4. We see the reason of so much backsliding. Converts will of course backslide who are led by false instruction. If, on the one hand, they are set to work out sanctification by works, their works will soon become dead works, and not be the result of that faith that works by love. If, on the other hand, they are crammed with abstract notions and doctrines, and taught to rest in an antinomian faith, they will sink into supineness and inactivity. I fully believe that in nearly all cases where there has been disastrous reaction after a revival, it has been owing to the want of timely and proper instruction. But to be timely and proper, it must be anointed instruction.

    5. The Theological Seminaries need to pay vastly more attention to the growth in grace of their students. They need a professor of experimental religion, who has experience and power enough to press them along into those higher regions of Christian experience which are essential to their being able to lead the Church on to victory. It is amazing to see how little effort is made to cultivate the heart of young men studying for the ministry. 86 We must have a change in this respect. A much higher standard of Christian experience must be required as a condition of ordination. It is painful to see how carefully men will be examined in regard to their intellectual attainments, while the accounts they give of their Christian experience will barely allow us to hope that they have been converted.

    How sad it is to set such young men to feed the Church of God.. How do old Christians mourn, when they see the appointed leaders in the Church of God but spiritual babes.

    6. I have never been present at the examination of a candidate for ordination where anything more than simple evidence of conversion was required of him. I never heard them questioned touching their progress in Christian experience, and regarding their spiritual ability to lead the flock of God into green pastures and beside still waters. I never heard them questioned in a manner that manifested the slightest conception of what are the indispensable spiritual qualifications of a man who is to stand forth as the leader and spiritual instructor of the Church of God. More hours are spent in ascertaining the intellectual attainments of a candidate than minutes to ascertain his spiritual and experimental attainments. The whole examination will plainly indicate that the ordaining body lay very little stress on this part of a minister's education. Is it any wonder that the Church of God is so feeble and inefficient, while the leaders and teachers are, many of them, mere children in spiritual knowledge, while a ripe Christian experience is made no part of the indispensable education of a minister? Why, this is infinitely more dangerous and ridiculous than to entrust men to lead an army in the field, while they merely understand mathematics, and never have had any training or experience in military matters.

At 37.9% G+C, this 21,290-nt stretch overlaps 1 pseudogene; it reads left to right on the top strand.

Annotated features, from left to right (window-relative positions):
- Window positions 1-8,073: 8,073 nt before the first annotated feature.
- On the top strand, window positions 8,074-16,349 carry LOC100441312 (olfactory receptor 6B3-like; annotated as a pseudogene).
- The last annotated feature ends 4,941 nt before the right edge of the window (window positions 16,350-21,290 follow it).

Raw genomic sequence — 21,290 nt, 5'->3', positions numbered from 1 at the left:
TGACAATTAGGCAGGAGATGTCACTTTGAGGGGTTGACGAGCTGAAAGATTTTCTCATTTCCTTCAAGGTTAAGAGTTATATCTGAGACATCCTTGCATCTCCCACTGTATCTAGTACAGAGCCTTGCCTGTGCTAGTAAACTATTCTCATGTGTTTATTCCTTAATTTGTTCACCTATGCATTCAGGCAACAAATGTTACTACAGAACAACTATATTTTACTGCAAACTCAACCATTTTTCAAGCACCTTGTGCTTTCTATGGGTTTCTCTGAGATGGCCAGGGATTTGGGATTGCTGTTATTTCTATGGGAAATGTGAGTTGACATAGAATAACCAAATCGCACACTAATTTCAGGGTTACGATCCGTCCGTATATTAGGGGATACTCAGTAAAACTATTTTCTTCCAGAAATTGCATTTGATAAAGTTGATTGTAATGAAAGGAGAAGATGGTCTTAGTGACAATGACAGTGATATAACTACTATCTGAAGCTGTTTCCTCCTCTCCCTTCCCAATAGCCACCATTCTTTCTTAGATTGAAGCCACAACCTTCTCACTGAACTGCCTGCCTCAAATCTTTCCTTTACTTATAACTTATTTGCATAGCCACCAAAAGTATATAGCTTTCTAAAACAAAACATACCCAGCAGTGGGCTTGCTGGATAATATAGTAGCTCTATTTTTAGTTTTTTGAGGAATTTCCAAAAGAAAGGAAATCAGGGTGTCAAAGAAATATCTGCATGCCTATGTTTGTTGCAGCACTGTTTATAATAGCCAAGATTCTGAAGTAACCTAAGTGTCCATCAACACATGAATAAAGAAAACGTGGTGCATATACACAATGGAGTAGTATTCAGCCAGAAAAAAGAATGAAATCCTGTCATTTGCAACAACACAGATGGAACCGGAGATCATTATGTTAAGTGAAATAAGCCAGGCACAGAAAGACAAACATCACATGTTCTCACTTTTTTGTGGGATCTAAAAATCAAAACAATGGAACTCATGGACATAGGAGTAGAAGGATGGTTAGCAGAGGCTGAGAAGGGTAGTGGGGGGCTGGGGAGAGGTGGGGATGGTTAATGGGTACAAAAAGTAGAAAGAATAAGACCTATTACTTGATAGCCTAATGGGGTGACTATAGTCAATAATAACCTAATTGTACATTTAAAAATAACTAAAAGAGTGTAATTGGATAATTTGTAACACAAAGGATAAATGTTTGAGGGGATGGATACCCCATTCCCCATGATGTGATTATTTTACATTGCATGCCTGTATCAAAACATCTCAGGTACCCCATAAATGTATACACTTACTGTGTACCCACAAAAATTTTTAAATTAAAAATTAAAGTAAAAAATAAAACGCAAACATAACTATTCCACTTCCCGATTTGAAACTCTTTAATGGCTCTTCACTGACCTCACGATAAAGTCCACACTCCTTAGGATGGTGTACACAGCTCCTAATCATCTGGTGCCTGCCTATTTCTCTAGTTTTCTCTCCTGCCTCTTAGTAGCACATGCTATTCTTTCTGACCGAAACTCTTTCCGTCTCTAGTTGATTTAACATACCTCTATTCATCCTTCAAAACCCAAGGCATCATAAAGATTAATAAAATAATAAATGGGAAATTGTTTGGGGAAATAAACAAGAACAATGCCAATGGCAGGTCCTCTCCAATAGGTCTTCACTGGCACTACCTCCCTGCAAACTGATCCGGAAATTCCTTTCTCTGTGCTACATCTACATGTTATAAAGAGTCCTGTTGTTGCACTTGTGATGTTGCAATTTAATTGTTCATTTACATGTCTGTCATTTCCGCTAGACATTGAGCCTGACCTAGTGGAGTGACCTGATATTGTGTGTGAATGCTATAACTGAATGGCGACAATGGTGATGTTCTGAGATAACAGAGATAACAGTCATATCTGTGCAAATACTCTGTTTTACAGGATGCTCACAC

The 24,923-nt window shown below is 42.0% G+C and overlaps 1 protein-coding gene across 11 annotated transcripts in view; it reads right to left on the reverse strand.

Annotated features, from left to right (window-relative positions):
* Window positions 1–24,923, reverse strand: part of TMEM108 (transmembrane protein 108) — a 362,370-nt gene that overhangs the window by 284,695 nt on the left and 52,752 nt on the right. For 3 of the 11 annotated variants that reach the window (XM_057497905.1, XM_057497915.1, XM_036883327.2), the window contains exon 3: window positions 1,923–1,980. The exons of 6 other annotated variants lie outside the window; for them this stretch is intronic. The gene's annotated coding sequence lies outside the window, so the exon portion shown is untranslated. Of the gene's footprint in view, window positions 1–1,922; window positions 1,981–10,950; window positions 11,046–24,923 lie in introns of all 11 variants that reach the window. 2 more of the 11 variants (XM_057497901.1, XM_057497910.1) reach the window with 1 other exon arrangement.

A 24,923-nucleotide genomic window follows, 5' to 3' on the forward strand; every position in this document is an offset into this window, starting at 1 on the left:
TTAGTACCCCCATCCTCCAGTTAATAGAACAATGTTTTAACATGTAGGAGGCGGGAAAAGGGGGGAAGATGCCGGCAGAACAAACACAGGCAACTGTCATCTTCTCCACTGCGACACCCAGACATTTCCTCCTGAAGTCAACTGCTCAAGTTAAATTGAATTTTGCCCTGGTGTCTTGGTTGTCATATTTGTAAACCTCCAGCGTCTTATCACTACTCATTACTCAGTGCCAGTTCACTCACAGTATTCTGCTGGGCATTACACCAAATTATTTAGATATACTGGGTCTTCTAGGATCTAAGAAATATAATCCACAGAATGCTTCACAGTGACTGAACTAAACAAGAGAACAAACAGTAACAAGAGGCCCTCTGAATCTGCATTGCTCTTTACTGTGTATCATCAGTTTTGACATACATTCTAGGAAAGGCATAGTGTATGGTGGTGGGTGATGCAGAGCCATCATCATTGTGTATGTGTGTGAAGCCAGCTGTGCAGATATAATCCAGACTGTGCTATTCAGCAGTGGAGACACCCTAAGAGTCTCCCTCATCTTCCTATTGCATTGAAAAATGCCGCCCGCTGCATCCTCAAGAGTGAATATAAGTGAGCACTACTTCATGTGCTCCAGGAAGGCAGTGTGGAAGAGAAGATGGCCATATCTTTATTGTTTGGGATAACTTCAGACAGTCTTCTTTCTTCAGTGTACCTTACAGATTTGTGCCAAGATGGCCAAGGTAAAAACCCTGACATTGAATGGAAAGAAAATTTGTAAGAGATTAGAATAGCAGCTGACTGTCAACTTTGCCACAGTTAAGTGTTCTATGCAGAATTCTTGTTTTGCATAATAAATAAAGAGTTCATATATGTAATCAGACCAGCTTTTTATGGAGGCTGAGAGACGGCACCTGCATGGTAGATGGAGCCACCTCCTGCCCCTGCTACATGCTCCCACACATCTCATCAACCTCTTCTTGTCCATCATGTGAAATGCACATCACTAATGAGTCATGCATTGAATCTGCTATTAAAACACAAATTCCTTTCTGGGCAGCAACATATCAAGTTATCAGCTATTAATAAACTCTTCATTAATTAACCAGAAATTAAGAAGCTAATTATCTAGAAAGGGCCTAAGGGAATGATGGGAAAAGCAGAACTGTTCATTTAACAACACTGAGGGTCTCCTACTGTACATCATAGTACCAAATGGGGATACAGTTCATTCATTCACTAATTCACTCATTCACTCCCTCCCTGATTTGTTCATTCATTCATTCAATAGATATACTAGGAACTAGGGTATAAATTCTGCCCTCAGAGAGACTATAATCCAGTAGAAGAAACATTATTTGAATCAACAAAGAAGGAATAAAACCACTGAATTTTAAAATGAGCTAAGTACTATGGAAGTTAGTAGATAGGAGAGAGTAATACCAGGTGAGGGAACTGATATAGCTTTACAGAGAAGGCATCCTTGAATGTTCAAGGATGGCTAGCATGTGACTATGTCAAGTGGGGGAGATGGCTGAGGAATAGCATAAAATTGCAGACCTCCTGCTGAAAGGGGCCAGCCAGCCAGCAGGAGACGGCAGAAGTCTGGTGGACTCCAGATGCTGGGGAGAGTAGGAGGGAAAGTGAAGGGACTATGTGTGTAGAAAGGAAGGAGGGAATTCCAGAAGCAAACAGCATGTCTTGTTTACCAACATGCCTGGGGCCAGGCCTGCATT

In this respect, too, there must be a great change. Churches should refuse to ordain and receive pastors, unless they are fully satisfied of their having made much progress in Christian experience, so as to be able to lead on, and keep the Church awake.

    They should insist upon the education of his heart as well as his head; upon his ability to take young converts, and conduct them on to those deep experiences that will make them stable and efficient workers in the cause of God. Think of Theological Seminaries, where the leaders of the Church of God are taught that sanctification or growth in grace is attained by works and not by faith! Tell it not in Gath! Alas for Zion, when her great and good men fall into such mistakes!

    THE END.